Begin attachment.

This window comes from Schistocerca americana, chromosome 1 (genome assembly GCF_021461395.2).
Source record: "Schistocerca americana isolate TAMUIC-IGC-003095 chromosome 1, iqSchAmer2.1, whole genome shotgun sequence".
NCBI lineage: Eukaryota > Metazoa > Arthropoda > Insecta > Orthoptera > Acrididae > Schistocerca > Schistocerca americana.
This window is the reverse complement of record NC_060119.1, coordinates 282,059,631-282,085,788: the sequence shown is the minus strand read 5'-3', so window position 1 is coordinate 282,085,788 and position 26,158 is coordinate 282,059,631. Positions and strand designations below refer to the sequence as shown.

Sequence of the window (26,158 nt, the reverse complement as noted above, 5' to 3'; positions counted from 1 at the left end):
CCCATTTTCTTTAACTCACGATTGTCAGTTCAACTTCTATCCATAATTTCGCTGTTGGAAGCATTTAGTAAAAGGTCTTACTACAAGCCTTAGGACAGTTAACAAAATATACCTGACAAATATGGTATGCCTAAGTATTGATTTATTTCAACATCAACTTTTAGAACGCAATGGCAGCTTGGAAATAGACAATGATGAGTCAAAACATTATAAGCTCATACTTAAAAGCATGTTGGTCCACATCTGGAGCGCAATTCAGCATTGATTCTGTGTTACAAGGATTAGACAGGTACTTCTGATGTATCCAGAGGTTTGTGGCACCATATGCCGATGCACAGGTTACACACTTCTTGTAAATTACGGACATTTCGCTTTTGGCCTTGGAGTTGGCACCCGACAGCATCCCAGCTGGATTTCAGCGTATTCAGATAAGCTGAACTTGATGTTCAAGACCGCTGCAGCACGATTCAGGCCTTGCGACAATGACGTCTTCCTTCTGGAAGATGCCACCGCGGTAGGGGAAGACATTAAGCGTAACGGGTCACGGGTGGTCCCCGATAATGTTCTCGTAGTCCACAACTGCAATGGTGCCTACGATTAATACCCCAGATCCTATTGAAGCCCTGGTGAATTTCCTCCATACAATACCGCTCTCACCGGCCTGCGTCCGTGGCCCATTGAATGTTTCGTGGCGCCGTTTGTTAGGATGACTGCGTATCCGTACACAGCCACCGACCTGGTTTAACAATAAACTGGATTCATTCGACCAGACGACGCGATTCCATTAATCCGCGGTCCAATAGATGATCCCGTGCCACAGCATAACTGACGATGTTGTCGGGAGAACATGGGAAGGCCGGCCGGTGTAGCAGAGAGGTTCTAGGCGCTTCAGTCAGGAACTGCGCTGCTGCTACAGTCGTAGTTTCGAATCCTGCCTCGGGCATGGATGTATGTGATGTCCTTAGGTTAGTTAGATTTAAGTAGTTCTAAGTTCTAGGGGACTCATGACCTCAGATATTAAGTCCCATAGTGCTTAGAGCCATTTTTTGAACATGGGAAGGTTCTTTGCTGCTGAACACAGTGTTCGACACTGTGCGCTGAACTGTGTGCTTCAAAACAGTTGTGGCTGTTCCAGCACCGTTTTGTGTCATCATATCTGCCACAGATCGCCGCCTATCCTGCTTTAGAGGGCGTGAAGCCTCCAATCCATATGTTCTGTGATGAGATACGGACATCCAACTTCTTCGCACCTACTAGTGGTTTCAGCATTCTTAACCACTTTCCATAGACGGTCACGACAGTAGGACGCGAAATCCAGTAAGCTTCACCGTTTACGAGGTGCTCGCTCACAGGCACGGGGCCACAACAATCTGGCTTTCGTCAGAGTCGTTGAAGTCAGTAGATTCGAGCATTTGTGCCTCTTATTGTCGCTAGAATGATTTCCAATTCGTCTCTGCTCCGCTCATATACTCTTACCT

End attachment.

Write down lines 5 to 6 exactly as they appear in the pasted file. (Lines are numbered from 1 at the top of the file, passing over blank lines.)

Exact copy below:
Sequence of the window (26,158 nt, the reverse complement as noted above, 5' to 3'; positions counted from 1 at the left end):
CCCATTTTCTTTAACTCACGATTGTCAGTTCAACTTCTATCCATAATTTCGCTGTTGGAAGCATTTAGTAAAAGGTCTTACTACAAGCCTTAGGACAGTTAACAAAATATACCTGACAAATATGGTATGCCTAAGTATTGATTTATTTCAACATCAACTTTTAGAACGCAATGGCAGCTTGGAAATAGACAATGATGAGTCAAAACATTATAAGCTCATACTTAAAAGCATGTTGGTCCACATCTGGAGCGCAATTCAGCATTGATTCTGTGTTACAAGGATTAGACAGGTACTTCTGATGTATCCAGAGGTTTGTGGCACCATATGCCGATGCACAGGTTACACACTTCTTGTAAATTACGGACATTTCGCTTTTGGCCTTGGAGTTGGCACCCGACAGCATCCCAGCTGGATTTCAGCGTATTCAGATAAGCTGAACTTGATGTTCAAGACCGCTGCAGCACGATTCAGGCCTTGCGACAATGACGTCTTCCTTCTGGAAGATGCCACCGCGGTAGGGGAAGACATTAAGCGTAACGGGTCACGGGTGGTCCCCGATAATGTTCTCGTAGTCCACAACTGCAATGGTGCCTACGATTAATACCCCAGATCCTATTGAAGCCCTGGTGAATTTCCTCCATACAATACCGCTCTCACCGGCCTGCGTCCGTGGCCCATTGAATGTTTCGTGGCGCCGTTTGTTAGGATGACTGCGTATCCGTACACAGCCACCGACCTGGTTTAACAATAAACTGGATTCATTCGACCAGACGACGCGATTCCATTAATCCGCGGTCCAATAGATGATCCCGTGCCACAGCATAACTGACGATGTTGTCGGGAGAACATGGGAAGGCCGGCCGGTGTAGCAGAGAGGTTCTAGGCGCTTCAGTCAGGAACTGCGCTGCTGCTACAGTCGTAGTTTCGAATCCTGCCTCGGGCATGGATGTATGTGATGTCCTTAGGTTAGTTAGATTTAAGTAGTTCTAAGTTCTAGGGGACTCATGACCTCAGATATTAAGTCCCATAGTGCTTAGAGCCATTTTTTGAACATGGGAAGGTTCTTTGCTGCTGAACACAGTGTTCGACACTGTGCGCTGAACTGTGTGCTTCAAAACAGTTGTGGCTGTTCCAGCACCGTTTTGTGTCATCATATCTGCCACAGATCGCCGCCTATCCTGCTTTAGAGGGCGTGAAGCCTCCAATCCATATGTTCTGTGATGAGATACGGACATCCAACTTCTTCGCACCTACTAGTGGTTTCAGCATTCTTAACCACTTTCCATAGACGGTCACGACAGTAGGACGCGAAATCCAGTAAGCTTCACCGTTTACGAGGTGCTCGCTCACAGGCACGGGGCCACAACAATCTGGCTTTCGTCAGAGTCGTTGAAGTCAGTAGATTCGAGCATTTGTGCCTCTTATTGTCGCTAGAATGATTTCCAATTCGTCTCTGCTCCGCTCATATACTCTTACCT